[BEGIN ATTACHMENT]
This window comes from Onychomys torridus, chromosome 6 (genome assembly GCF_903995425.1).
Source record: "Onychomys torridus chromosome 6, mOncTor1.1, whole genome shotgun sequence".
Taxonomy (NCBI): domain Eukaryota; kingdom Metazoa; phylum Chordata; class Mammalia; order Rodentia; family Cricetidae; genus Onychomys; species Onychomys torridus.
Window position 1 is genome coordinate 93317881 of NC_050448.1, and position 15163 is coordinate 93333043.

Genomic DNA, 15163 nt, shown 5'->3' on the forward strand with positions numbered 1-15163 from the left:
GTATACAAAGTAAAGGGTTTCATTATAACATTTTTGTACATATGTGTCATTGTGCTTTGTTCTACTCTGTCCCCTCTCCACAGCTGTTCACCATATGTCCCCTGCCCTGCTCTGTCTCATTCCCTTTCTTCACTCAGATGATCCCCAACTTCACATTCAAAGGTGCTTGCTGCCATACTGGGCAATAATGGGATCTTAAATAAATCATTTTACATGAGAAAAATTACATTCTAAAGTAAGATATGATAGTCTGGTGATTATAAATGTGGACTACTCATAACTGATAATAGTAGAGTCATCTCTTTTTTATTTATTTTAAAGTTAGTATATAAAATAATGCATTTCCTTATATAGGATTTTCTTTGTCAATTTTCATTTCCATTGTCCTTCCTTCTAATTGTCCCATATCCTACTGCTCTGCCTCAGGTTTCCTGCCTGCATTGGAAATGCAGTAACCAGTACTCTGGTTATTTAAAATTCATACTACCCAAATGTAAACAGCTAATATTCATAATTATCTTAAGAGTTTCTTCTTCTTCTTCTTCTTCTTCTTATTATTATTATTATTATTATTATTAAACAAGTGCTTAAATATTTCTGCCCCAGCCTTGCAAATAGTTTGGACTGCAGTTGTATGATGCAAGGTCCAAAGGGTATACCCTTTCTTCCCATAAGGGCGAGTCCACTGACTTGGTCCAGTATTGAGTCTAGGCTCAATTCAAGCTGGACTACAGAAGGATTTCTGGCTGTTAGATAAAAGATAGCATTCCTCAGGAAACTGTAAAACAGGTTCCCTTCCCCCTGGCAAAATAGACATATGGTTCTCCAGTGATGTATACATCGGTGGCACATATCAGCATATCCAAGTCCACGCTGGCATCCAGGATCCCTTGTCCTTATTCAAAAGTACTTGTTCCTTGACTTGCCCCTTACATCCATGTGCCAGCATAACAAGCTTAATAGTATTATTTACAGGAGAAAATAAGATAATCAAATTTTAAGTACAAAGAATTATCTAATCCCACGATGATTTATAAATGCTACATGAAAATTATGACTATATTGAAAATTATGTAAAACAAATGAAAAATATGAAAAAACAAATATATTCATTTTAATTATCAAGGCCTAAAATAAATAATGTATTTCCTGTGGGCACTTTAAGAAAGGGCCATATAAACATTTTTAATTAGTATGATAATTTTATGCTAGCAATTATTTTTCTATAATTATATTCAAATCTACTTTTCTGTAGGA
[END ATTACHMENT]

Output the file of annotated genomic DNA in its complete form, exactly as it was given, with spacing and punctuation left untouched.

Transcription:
This window comes from Onychomys torridus, chromosome 6 (genome assembly GCF_903995425.1).
Source record: "Onychomys torridus chromosome 6, mOncTor1.1, whole genome shotgun sequence".
Taxonomy (NCBI): domain Eukaryota; kingdom Metazoa; phylum Chordata; class Mammalia; order Rodentia; family Cricetidae; genus Onychomys; species Onychomys torridus.
Window position 1 is genome coordinate 93317881 of NC_050448.1, and position 15163 is coordinate 93333043.

Genomic DNA, 15163 nt, shown 5'->3' on the forward strand with positions numbered 1-15163 from the left:
GTATACAAAGTAAAGGGTTTCATTATAACATTTTTGTACATATGTGTCATTGTGCTTTGTTCTACTCTGTCCCCTCTCCACAGCTGTTCACCATATGTCCCCTGCCCTGCTCTGTCTCATTCCCTTTCTTCACTCAGATGATCCCCAACTTCACATTCAAAGGTGCTTGCTGCCATACTGGGCAATAATGGGATCTTAAATAAATCATTTTACATGAGAAAAATTACATTCTAAAGTAAGATATGATAGTCTGGTGATTATAAATGTGGACTACTCATAACTGATAATAGTAGAGTCATCTCTTTTTTATTTATTTTAAAGTTAGTATATAAAATAATGCATTTCCTTATATAGGATTTTCTTTGTCAATTTTCATTTCCATTGTCCTTCCTTCTAATTGTCCCATATCCTACTGCTCTGCCTCAGGTTTCCTGCCTGCATTGGAAATGCAGTAACCAGTACTCTGGTTATTTAAAATTCATACTACCCAAATGTAAACAGCTAATATTCATAATTATCTTAAGAGTTTCTTCTTCTTCTTCTTCTTCTTCTTATTATTATTATTATTATTATTATTAAACAAGTGCTTAAATATTTCTGCCCCAGCCTTGCAAATAGTTTGGACTGCAGTTGTATGATGCAAGGTCCAAAGGGTATACCCTTTCTTCCCATAAGGGCGAGTCCACTGACTTGGTCCAGTATTGAGTCTAGGCTCAATTCAAGCTGGACTACAGAAGGATTTCTGGCTGTTAGATAAAAGATAGCATTCCTCAGGAAACTGTAAAACAGGTTCCCTTCCCCCTGGCAAAATAGACATATGGTTCTCCAGTGATGTATACATCGGTGGCACATATCAGCATATCCAAGTCCACGCTGGCATCCAGGATCCCTTGTCCTTATTCAAAAGTACTTGTTCCTTGACTTGCCCCTTACATCCATGTGCCAGCATAACAAGCTTAATAGTATTATTTACAGGAGAAAATAAGATAATCAAATTTTAAGTACAAAGAATTATCTAATCCCACGATGATTTATAAATGCTACATGAAAATTATGACTATATTGAAAATTATGTAAAACAAATGAAAAATATGAAAAAACAAATATATTCATTTTAATTATCAAGGCCTAAAATAAATAATGTATTTCCTGTGGGCACTTTAAGAAAGGGCCATATAAACATTTTTAATTAGTATGATAATTTTATGCTAGCAATTATTTTTCTATAATTATATTCAAATCTACTTTTCTGTAGGA